NSFW Lesbosexy Sunday Is Sunbathing In Her Skivvies

Welcome to NSFW Sunday!

+ Most people fall “head over heels in love” twice in their lives and most have been left heartbroken just once. According to a new study as discussed by Nerve, this doesn’t really mean anything:

“That’s maybe what ‘love of your life’ rules are–convenient theories we sculpt around the singularity of finding love. The survey also found that it takes us an average of about 10 weeks to know if we’re in love. Just 10 weeks to navigate another being and care for them as deeply as we care for ourselves. Pared down to a number, the findings seem laughable, but when we or our friends do it, we hardly blink an eye.

That 10-week-long trial still doesn’t mean we’re fated to stay with the person; we’re still cautious about the length of time we take to fully initiate someone into our lives. And if that one we really love falls through the cracks, at least 1 out of 7 of us moves on elsewhere. According to a survey on eHarmony from 2011, ‘on average, couples decided to marry 2.8 years after they first showed romantic interest (many couples knew each other before they dated, but that isn’t counted). This may reflect growing trends in the delay of marriage.’ That’s the tightrope of our cultural narrative: we are expected to be in a constant flux of love, we must have a measured attitude, and yet we must endorse its unique quality, the rarity and luck of finally finding that ‘one.'”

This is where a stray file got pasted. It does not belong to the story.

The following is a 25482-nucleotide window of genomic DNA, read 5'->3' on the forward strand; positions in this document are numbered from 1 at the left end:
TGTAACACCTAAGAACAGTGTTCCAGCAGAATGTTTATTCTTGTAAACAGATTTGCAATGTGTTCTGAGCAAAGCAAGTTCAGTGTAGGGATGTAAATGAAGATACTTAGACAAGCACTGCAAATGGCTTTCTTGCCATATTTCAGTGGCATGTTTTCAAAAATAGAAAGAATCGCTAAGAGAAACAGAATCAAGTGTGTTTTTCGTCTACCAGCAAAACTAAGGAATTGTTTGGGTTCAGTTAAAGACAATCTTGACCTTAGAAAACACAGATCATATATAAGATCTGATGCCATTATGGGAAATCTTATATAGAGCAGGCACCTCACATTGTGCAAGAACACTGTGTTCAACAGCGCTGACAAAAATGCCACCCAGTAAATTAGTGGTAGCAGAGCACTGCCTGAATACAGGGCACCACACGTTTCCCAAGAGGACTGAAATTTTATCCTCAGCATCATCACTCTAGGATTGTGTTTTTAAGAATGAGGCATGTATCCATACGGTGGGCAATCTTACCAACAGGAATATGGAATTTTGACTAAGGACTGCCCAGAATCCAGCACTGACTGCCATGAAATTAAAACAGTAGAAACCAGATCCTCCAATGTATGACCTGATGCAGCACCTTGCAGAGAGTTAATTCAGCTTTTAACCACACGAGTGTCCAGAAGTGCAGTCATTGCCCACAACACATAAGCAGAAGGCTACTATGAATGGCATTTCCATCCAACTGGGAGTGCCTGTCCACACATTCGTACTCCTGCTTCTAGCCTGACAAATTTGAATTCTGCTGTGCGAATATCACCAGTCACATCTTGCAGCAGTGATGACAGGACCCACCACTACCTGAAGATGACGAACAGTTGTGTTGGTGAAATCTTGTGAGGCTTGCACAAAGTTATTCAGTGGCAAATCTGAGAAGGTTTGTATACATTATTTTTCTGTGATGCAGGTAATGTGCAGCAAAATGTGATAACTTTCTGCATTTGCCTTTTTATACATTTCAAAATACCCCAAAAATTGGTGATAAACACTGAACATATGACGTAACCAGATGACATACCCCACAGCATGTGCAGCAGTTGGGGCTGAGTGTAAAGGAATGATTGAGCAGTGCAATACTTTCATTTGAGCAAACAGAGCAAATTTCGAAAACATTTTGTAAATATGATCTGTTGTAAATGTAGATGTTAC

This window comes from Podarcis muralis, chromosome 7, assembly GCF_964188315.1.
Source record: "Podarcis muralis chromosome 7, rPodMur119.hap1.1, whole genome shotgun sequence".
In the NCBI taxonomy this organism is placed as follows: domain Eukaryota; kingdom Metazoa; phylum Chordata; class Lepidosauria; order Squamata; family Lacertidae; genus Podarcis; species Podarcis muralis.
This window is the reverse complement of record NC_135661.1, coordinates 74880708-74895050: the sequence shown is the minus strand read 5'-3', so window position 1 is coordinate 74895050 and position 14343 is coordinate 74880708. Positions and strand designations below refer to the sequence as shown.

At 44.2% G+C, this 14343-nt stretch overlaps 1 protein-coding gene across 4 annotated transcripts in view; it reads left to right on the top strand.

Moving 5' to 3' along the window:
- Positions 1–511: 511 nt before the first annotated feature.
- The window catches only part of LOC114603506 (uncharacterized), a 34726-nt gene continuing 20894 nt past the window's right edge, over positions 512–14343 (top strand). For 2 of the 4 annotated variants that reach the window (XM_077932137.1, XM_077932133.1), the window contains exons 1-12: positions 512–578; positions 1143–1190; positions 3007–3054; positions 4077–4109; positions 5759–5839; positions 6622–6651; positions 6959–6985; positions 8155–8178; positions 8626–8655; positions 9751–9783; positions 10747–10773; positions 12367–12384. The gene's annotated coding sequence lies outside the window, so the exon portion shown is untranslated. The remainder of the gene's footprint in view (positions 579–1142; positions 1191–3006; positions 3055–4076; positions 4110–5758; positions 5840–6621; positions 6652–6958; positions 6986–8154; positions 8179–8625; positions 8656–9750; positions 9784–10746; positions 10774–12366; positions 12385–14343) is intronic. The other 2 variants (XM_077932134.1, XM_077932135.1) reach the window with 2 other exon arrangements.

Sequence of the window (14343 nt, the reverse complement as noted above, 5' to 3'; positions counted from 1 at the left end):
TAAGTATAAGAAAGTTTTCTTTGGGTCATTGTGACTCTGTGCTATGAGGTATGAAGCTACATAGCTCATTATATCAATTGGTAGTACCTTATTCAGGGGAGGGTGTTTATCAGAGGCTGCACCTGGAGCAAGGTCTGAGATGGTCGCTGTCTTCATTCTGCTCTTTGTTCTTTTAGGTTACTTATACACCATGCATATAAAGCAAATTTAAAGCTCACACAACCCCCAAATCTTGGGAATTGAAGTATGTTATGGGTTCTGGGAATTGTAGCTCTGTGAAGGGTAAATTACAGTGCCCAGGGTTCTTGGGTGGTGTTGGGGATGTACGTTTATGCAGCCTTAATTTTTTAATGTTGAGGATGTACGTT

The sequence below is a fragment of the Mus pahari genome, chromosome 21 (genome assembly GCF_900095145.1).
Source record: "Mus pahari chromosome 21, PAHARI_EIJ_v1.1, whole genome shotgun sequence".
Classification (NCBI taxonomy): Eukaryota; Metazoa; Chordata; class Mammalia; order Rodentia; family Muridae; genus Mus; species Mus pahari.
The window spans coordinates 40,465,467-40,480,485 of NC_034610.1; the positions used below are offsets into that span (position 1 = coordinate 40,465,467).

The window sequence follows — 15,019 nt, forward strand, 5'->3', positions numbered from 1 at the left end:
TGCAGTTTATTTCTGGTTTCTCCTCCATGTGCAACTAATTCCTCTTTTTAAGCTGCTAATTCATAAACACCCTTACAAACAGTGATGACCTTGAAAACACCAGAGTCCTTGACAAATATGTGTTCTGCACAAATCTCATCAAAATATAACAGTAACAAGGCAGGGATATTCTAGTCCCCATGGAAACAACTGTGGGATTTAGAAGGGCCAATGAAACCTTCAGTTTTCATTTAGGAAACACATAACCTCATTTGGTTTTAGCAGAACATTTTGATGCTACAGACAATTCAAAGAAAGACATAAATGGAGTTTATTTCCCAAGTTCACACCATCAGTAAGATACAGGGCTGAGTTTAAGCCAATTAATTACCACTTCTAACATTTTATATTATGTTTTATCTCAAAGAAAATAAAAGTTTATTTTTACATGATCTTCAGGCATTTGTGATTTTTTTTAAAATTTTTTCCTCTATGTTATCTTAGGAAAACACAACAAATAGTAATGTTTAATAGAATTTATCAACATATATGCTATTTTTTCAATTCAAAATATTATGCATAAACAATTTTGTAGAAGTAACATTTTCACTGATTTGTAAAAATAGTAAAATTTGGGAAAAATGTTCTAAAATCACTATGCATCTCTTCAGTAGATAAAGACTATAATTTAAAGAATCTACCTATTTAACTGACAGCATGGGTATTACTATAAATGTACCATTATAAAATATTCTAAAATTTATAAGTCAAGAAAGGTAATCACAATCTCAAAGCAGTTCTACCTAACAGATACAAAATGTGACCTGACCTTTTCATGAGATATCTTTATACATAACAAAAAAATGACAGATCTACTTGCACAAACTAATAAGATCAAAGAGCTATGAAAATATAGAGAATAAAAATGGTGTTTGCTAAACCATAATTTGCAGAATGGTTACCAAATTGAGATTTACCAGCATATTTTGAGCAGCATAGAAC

She's Ryan via shesryan

She’s Ryan via shesryan

+ A growing body of discussion challenges the idea of “monogamy” as “tradition” and “polyamory” as “not tradition” and suggests moving forward:

“People do it for all sorts of reasons, from grand ethical statements to boredom – managing the drama of multiple relationships is a great way to kill time on a Sunday afternoon. Personally, I started practising non-monogamy in my early 20s as a statement against the tyranny of the heterosexual couple form and the patriarchal nuclear family – but then again, I did a lot of silly things for similar reasons in my early 20s. If you’d asked 21-year-old me why precisely I was hanging half-naked out of a fourth-floor window on Holloway Road, I’d probably also have answered “as a statement against the tyranny of the heterosexual couple form”. Nowadays, from the wise and serious vantage point of my mid-20s, I practice non-monogamy because it works for me. It doesn’t work for everyone, and I might not choose it forever.”

Related: Google Calendar is now considered the best app for poly relationships.

via-nordeajo

+ Sex educator Betty Dodson gives advice on what household objects you can use for penetration if you can’t get ahold of sex toys (hint: the best ones to start with are attached to you).

+ In Australia, a student newspaper put 18 vulvas on its cover and was censored.

+ Five Myths About Sex and Aging, via Alternet:

AARP reports that  “85% of men and women age 60+ report having at least one sexual experience (with another person) per week.” A National Council on Aging survey reveals that, “74 percent of the men and 70 percent of the women find their sex lives more satisfying than when they were in their forties.” It may take more time, lube or creativity, but older people are still getting plenty of action.

stefania kightley via androgynous females